Book Club

Summer of Reading: Top 5 Books on My Summer Reading List

I don’t read any differently in the Summer than I do in other seasons so my title is a little misleading.  I think book publishers imagine readers setting aside their copies of Proust with a sigh and turning to James Patterson and the like once the temperatures get above 80, but I kind of doubt that’s the case.  Here’s a list of 5 books at the top of my list this summer.  I have read some stinkers this summer that aren’t on this list and if you’re curious you can always look for me on Goodreads.  Let me know what you’re reading – I’m always looking for something new!

underground railroad
My library book check-out. Do you guys use your library? I am in mine all the time but I am aware that the homeless population that also use the library is off-putting to a lot of people.
  1. The Underground Railroad by Colson Whitehead.  Horrific story of slavery that is beautifully written – it won the Pulitzer this year and the National Book Award last year.  As dark as the subject matter is, it’s a quick read and it’s an important book that is affecting.

    “If you want to see what this nation is all about, you have to ride the rails. Look outside as you speed through, and you’ll find the true face of America. It was a joke, then, from the start. There was only darkness outside the windows on her journeys, and only ever would be darkness.” ― Colson Whitehead, The Underground Railroad

     

    Dear Ijeawele
    Chimamanda Ngozi Adichie’s book
  2. Dear Ijeawele, or a Feminist Manifesto in 15 Suggestions by Chimamanda Ngozi Adichie.  I admit, I only heard about this author through Beyonce.  This is a little book and it also felt important to me.  I wish I had read it before I had my daughter.

    “Your feminist premise should be: I matter. I matter equally. Not ‘if only’. Not ‘as long as’. I matter equally. Full stop.” ― Chimamanda Ngozi Adichie, Dear Ijeawele, or a Feminist Manifesto in Fifteen Suggestions

    Gwendy's Button Box
    I libraried this book too.
  3. Gwendy’s Button Box by Stephen King and Richard Chizmar.  I haven’t read this one yet – I just checked it out of the library.  I’ve been a Stephen King fan ever since I read “It” in 7th grade and had to sleep with the lights on until I basically graduated from high school so I couldn’t pass this one up!  (Quick Update:  I did read this book and now I’m a little sorry it’s on this list as it felt and read like a light Young Adult book – a really light Young Adult book.)

    “I am what you might call a rambling man, and America is my beat.” ― Stephen King, Gwendy’s Button Box

    a gentleman in moscow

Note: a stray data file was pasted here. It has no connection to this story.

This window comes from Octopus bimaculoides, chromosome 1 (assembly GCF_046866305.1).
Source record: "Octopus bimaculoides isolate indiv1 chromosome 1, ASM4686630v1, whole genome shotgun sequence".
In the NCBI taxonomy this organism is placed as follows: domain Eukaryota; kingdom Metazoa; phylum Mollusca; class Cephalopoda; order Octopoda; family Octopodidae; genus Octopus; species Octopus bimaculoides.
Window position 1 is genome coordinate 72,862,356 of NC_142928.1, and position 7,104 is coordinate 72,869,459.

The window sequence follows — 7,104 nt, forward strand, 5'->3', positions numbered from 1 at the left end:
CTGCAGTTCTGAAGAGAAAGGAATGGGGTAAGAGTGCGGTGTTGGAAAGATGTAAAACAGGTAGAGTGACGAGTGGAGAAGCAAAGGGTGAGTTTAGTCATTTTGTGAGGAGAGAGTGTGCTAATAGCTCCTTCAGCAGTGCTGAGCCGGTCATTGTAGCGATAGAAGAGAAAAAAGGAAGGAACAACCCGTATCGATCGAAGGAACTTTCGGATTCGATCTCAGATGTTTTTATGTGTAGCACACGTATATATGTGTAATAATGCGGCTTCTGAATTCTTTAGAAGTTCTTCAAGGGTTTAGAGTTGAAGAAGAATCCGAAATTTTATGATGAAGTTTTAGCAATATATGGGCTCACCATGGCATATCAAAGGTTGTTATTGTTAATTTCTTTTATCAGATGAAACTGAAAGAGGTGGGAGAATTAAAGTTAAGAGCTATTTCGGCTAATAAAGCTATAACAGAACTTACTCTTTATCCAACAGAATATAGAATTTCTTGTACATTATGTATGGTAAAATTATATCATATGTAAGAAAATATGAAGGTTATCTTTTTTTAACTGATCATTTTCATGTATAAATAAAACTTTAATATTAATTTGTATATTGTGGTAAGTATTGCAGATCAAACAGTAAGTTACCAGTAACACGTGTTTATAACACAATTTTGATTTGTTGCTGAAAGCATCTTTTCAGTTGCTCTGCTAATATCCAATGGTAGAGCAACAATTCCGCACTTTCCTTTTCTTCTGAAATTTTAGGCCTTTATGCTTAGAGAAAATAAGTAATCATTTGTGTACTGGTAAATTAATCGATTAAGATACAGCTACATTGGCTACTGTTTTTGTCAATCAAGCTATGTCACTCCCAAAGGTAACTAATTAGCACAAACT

This one comes highly recommended by a client – I’m looking forward to diving into it next.
  4. A Gentleman in Moscow by Amor Towles.  I have a wonderful client (a librarian) who, during her project, was the best at recommending books.  She gave this book to me recently and I am really looking forward to reading it.

    “Fate would not have the reputation it has, if it simply did what it seemed it would do.” ― Amor Towles, A Gentleman in Moscow

     

    the sympathizer
    This one is supposed to be excellent and when I was looking at quotes from it for this post I loved what I was reading.   I am struggling a little at the beginning though with my initial dislike for the narrator. Have you read it?
  5. The Sympathizer by Viet Thanh Nguyen.  This won the 2016 Pulitzer for Fiction and I am having trouble getting into it.  I am only 1/4 of the way through and I just put it aside so I could start Stephen King (that’s right).  Anyone else read this one?

    “I was in close quarters with some representative specimens of the most dangerous creature in the history of the world, the white man in a suit.” ― Viet Thanh Nguyen, The Sympathizer

What’s on your book reading agenda this summer? Do you change your reading habits in the summer time to lighter books and then read the heavy stuff the rest of the year?  Also, as a designer I’m curious – do you buy your books, get them from the library or download them?  I do all three of these still – with a heavy use on the library.   I have a small house and if I owned every book I read we would be in trouble!  I also haven’t fully gotten used to reading them on a device….

SaveSave

SaveSave

SaveSave

SaveSave

SaveSave

Leave a Reply

Fill in your details below or click an icon to log in:

WordPress.com Logo

You are commenting using your WordPress.com account. Log Out / Change )

Twitter picture

You are commenting using your Twitter account. Log Out / Change )

Facebook photo

You are commenting using your Facebook account. Log Out / Change )

Google+ photo

You are commenting using your Google+ account. Log Out / Change )

Connecting to %s